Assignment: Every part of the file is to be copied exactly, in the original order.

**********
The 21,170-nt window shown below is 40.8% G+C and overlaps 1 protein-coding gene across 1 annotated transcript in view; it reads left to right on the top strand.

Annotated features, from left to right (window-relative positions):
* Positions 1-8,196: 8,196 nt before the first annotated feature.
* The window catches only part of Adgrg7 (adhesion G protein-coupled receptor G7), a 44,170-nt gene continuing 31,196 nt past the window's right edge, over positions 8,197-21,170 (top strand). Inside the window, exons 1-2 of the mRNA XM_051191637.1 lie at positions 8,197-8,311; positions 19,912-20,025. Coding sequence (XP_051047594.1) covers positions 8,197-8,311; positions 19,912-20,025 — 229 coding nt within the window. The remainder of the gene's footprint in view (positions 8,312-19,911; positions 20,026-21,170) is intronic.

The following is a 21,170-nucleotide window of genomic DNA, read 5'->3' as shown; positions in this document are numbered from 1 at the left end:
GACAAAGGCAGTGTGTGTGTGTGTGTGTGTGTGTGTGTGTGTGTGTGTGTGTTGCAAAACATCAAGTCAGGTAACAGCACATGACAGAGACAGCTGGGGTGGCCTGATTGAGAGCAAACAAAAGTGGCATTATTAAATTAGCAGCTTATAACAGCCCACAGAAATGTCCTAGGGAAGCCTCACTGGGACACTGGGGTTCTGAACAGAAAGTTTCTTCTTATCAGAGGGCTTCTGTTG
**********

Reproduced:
The 21,170-nt window shown below is 40.8% G+C and overlaps 1 protein-coding gene across 1 annotated transcript in view; it reads left to right on the top strand.

Annotated features, from left to right (window-relative positions):
* Positions 1-8,196: 8,196 nt before the first annotated feature.
* The window catches only part of Adgrg7 (adhesion G protein-coupled receptor G7), a 44,170-nt gene continuing 31,196 nt past the window's right edge, over positions 8,197-21,170 (top strand). Inside the window, exons 1-2 of the mRNA XM_051191637.1 lie at positions 8,197-8,311; positions 19,912-20,025. Coding sequence (XP_051047594.1) covers positions 8,197-8,311; positions 19,912-20,025 — 229 coding nt within the window. The remainder of the gene's footprint in view (positions 8,312-19,911; positions 20,026-21,170) is intronic.

The following is a 21,170-nucleotide window of genomic DNA, read 5'->3' as shown; positions in this document are numbered from 1 at the left end:
GACAAAGGCAGTGTGTGTGTGTGTGTGTGTGTGTGTGTGTGTGTGTGTGTGTTGCAAAACATCAAGTCAGGTAACAGCACATGACAGAGACAGCTGGGGTGGCCTGATTGAGAGCAAACAAAAGTGGCATTATTAAATTAGCAGCTTATAACAGCCCACAGAAATGTCCTAGGGAAGCCTCACTGGGACACTGGGGTTCTGAACAGAAAGTTTCTTCTTATCAGAGGGCTTCTGTTG